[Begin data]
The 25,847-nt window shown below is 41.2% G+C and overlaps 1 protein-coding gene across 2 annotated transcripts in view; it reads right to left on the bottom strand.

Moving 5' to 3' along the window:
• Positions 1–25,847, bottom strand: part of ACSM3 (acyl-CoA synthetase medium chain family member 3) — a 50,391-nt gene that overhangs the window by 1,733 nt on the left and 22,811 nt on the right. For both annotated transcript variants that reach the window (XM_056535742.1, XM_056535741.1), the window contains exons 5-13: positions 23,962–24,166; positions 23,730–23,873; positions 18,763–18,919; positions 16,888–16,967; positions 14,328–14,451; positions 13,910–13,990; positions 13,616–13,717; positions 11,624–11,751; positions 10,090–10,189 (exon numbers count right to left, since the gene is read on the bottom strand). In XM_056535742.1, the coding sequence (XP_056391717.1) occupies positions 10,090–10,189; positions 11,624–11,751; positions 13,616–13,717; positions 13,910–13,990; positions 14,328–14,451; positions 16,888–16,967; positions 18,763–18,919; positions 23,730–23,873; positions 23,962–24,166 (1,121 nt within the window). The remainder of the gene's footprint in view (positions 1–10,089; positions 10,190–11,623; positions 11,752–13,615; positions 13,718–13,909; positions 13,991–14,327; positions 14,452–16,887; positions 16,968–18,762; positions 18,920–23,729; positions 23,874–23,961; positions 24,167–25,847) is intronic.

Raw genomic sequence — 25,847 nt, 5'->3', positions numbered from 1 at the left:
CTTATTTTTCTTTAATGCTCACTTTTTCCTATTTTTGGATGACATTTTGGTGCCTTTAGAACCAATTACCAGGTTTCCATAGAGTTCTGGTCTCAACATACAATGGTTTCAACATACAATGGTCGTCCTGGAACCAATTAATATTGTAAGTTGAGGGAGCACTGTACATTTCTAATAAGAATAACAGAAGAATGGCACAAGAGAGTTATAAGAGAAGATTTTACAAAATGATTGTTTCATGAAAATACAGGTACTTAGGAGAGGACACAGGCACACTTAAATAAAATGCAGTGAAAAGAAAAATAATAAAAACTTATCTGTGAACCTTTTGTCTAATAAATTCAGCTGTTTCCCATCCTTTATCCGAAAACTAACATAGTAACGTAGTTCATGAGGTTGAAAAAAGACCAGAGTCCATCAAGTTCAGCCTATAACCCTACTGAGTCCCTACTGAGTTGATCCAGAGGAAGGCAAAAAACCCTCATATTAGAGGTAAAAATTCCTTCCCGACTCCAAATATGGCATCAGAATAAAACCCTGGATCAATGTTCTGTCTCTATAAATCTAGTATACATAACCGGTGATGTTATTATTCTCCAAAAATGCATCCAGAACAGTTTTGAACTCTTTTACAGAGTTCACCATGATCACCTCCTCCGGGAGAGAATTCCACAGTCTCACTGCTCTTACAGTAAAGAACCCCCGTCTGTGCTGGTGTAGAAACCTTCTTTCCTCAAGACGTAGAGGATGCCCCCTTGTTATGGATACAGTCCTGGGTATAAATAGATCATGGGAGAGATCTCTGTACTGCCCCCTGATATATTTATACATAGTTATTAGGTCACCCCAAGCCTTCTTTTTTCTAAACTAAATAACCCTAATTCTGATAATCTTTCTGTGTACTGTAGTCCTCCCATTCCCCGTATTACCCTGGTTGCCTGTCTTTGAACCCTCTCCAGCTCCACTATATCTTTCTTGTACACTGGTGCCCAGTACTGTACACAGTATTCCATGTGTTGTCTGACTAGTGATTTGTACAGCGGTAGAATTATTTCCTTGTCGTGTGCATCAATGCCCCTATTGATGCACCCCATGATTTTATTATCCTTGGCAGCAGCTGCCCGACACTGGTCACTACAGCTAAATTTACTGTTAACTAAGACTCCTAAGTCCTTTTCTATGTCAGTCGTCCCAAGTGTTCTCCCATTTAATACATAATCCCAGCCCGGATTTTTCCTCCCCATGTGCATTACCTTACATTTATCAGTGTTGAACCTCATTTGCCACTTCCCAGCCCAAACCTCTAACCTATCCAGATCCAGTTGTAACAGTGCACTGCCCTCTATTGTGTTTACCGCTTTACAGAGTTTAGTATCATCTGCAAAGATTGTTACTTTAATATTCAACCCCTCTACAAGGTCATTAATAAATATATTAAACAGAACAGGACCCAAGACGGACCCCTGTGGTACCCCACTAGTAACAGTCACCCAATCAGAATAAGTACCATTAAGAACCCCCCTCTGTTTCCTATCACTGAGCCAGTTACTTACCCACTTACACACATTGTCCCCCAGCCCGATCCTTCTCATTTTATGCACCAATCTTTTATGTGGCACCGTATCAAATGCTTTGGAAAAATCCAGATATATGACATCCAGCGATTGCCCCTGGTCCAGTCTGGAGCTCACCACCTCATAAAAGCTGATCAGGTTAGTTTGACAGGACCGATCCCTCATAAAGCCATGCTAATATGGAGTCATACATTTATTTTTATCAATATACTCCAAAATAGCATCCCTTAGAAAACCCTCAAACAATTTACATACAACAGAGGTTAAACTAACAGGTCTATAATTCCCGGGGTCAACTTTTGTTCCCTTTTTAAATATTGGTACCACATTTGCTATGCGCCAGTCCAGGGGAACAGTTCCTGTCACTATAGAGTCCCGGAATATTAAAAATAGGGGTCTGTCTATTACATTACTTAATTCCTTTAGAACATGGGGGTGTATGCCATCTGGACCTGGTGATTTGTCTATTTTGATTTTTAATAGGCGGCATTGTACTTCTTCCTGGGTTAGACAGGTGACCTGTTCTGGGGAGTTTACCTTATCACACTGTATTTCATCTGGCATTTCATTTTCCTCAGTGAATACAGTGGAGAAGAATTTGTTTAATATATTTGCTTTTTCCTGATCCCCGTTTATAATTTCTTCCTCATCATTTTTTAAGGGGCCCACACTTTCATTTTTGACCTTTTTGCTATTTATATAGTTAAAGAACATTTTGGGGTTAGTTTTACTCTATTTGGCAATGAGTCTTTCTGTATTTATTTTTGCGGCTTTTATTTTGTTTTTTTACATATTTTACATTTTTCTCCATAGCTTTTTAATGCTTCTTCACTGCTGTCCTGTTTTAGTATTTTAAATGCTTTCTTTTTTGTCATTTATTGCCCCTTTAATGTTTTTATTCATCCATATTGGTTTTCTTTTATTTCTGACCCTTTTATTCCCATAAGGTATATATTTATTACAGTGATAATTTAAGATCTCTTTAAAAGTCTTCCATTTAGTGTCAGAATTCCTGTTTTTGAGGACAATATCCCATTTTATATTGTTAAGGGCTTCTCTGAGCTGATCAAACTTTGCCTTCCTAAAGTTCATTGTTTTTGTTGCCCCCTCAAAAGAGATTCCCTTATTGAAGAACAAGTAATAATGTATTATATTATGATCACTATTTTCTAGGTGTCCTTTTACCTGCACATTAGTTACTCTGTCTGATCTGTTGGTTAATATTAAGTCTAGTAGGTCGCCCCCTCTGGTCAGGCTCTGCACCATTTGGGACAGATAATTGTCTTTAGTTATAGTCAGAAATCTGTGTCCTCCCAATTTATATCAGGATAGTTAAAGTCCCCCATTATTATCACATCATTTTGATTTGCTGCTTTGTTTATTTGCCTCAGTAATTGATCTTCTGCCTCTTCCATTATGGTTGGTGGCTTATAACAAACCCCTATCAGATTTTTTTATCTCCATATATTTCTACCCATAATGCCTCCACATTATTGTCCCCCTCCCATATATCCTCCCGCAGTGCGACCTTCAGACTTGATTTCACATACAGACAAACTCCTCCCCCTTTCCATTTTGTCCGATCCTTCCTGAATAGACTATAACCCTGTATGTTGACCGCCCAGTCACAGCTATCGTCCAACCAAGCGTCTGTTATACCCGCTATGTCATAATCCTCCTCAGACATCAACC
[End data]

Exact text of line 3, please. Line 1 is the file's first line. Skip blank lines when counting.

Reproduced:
• Positions 1–25,847, bottom strand: part of ACSM3 (acyl-CoA synthetase medium chain family member 3) — a 50,391-nt gene that overhangs the window by 1,733 nt on the left and 22,811 nt on the right. For both annotated transcript variants that reach the window (XM_056535742.1, XM_056535741.1), the window contains exons 5-13: positions 23,962–24,166; positions 23,730–23,873; positions 18,763–18,919; positions 16,888–16,967; positions 14,328–14,451; positions 13,910–13,990; positions 13,616–13,717; positions 11,624–11,751; positions 10,090–10,189 (exon numbers count right to left, since the gene is read on the bottom strand). In XM_056535742.1, the coding sequence (XP_056391717.1) occupies positions 10,090–10,189; positions 11,624–11,751; positions 13,616–13,717; positions 13,910–13,990; positions 14,328–14,451; positions 16,888–16,967; positions 18,763–18,919; positions 23,730–23,873; positions 23,962–24,166 (1,121 nt within the window). The remainder of the gene's footprint in view (positions 1–10,089; positions 10,190–11,623; positions 11,752–13,615; positions 13,718–13,909; positions 13,991–14,327; positions 14,452–16,887; positions 16,968–18,762; positions 18,920–23,729; positions 23,874–23,961; positions 24,167–25,847) is intronic.